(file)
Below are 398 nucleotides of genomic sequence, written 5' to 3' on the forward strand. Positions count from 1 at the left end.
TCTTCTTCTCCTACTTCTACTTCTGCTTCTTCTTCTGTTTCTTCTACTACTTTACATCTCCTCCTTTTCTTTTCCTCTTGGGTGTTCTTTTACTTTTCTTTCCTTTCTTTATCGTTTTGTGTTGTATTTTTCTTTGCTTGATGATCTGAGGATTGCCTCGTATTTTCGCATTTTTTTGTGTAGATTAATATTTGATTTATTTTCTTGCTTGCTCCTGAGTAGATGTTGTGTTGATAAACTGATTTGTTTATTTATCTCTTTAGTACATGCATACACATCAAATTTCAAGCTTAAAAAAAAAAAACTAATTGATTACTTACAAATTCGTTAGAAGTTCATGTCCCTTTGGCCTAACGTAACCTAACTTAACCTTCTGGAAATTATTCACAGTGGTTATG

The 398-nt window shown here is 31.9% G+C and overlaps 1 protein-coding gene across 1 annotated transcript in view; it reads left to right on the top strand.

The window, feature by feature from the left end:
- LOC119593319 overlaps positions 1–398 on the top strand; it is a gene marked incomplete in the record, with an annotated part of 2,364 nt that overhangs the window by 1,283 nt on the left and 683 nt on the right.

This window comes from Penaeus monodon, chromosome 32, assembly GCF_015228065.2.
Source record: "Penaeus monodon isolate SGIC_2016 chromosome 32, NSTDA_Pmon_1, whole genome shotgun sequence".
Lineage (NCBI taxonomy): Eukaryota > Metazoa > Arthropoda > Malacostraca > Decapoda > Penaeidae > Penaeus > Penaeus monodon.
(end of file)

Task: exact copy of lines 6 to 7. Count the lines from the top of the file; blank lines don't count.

This window comes from Penaeus monodon, chromosome 32, assembly GCF_015228065.2.
Source record: "Penaeus monodon isolate SGIC_2016 chromosome 32, NSTDA_Pmon_1, whole genome shotgun sequence".